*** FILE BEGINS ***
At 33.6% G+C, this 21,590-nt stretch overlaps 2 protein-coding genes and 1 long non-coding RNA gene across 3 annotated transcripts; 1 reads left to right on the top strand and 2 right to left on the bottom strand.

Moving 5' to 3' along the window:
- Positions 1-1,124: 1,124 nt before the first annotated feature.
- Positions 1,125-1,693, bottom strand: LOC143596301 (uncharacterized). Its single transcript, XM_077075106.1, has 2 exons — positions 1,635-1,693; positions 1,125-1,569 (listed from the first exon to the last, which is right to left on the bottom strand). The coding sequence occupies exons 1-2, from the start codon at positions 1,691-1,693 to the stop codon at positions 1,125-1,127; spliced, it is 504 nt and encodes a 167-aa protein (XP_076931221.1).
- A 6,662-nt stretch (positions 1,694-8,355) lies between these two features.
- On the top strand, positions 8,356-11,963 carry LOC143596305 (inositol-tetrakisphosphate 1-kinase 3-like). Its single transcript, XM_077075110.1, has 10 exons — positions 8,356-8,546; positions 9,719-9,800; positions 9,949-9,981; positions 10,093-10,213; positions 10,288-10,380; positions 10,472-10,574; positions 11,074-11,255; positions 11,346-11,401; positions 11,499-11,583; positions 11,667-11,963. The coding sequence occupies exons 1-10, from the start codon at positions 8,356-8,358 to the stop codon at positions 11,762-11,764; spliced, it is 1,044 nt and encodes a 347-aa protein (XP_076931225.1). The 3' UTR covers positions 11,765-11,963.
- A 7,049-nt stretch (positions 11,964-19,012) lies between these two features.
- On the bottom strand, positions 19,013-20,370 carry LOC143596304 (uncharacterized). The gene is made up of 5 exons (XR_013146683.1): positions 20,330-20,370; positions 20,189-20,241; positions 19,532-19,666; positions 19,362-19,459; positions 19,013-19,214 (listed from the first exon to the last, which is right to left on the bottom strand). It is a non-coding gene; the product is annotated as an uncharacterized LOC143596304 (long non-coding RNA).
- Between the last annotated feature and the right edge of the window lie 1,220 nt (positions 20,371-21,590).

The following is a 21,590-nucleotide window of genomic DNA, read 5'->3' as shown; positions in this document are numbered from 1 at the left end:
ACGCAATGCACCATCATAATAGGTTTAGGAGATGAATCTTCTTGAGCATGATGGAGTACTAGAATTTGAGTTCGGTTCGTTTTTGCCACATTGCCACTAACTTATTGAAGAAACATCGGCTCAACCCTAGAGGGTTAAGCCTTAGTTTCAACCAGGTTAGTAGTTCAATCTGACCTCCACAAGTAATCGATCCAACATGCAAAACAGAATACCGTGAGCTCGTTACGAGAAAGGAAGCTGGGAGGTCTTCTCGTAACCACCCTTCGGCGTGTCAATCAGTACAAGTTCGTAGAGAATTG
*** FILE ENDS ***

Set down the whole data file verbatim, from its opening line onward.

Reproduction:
At 33.6% G+C, this 21,590-nt stretch overlaps 2 protein-coding genes and 1 long non-coding RNA gene across 3 annotated transcripts; 1 reads left to right on the top strand and 2 right to left on the bottom strand.

Moving 5' to 3' along the window:
- Positions 1-1,124: 1,124 nt before the first annotated feature.
- Positions 1,125-1,693, bottom strand: LOC143596301 (uncharacterized). Its single transcript, XM_077075106.1, has 2 exons — positions 1,635-1,693; positions 1,125-1,569 (listed from the first exon to the last, which is right to left on the bottom strand). The coding sequence occupies exons 1-2, from the start codon at positions 1,691-1,693 to the stop codon at positions 1,125-1,127; spliced, it is 504 nt and encodes a 167-aa protein (XP_076931221.1).
- A 6,662-nt stretch (positions 1,694-8,355) lies between these two features.
- On the top strand, positions 8,356-11,963 carry LOC143596305 (inositol-tetrakisphosphate 1-kinase 3-like). Its single transcript, XM_077075110.1, has 10 exons — positions 8,356-8,546; positions 9,719-9,800; positions 9,949-9,981; positions 10,093-10,213; positions 10,288-10,380; positions 10,472-10,574; positions 11,074-11,255; positions 11,346-11,401; positions 11,499-11,583; positions 11,667-11,963. The coding sequence occupies exons 1-10, from the start codon at positions 8,356-8,358 to the stop codon at positions 11,762-11,764; spliced, it is 1,044 nt and encodes a 347-aa protein (XP_076931225.1). The 3' UTR covers positions 11,765-11,963.
- A 7,049-nt stretch (positions 11,964-19,012) lies between these two features.
- On the bottom strand, positions 19,013-20,370 carry LOC143596304 (uncharacterized). The gene is made up of 5 exons (XR_013146683.1): positions 20,330-20,370; positions 20,189-20,241; positions 19,532-19,666; positions 19,362-19,459; positions 19,013-19,214 (listed from the first exon to the last, which is right to left on the bottom strand). It is a non-coding gene; the product is annotated as an uncharacterized LOC143596304 (long non-coding RNA).
- Between the last annotated feature and the right edge of the window lie 1,220 nt (positions 20,371-21,590).

The following is a 21,590-nucleotide window of genomic DNA, read 5'->3' as shown; positions in this document are numbered from 1 at the left end:
ACGCAATGCACCATCATAATAGGTTTAGGAGATGAATCTTCTTGAGCATGATGGAGTACTAGAATTTGAGTTCGGTTCGTTTTTGCCACATTGCCACTAACTTATTGAAGAAACATCGGCTCAACCCTAGAGGGTTAAGCCTTAGTTTCAACCAGGTTAGTAGTTCAATCTGACCTCCACAAGTAATCGATCCAACATGCAAAACAGAATACCGTGAGCTCGTTACGAGAAAGGAAGCTGGGAGGTCTTCTCGTAACCACCCTTCGGCGTGTCAATCAGTACAAGTTCGTAGAGAATTG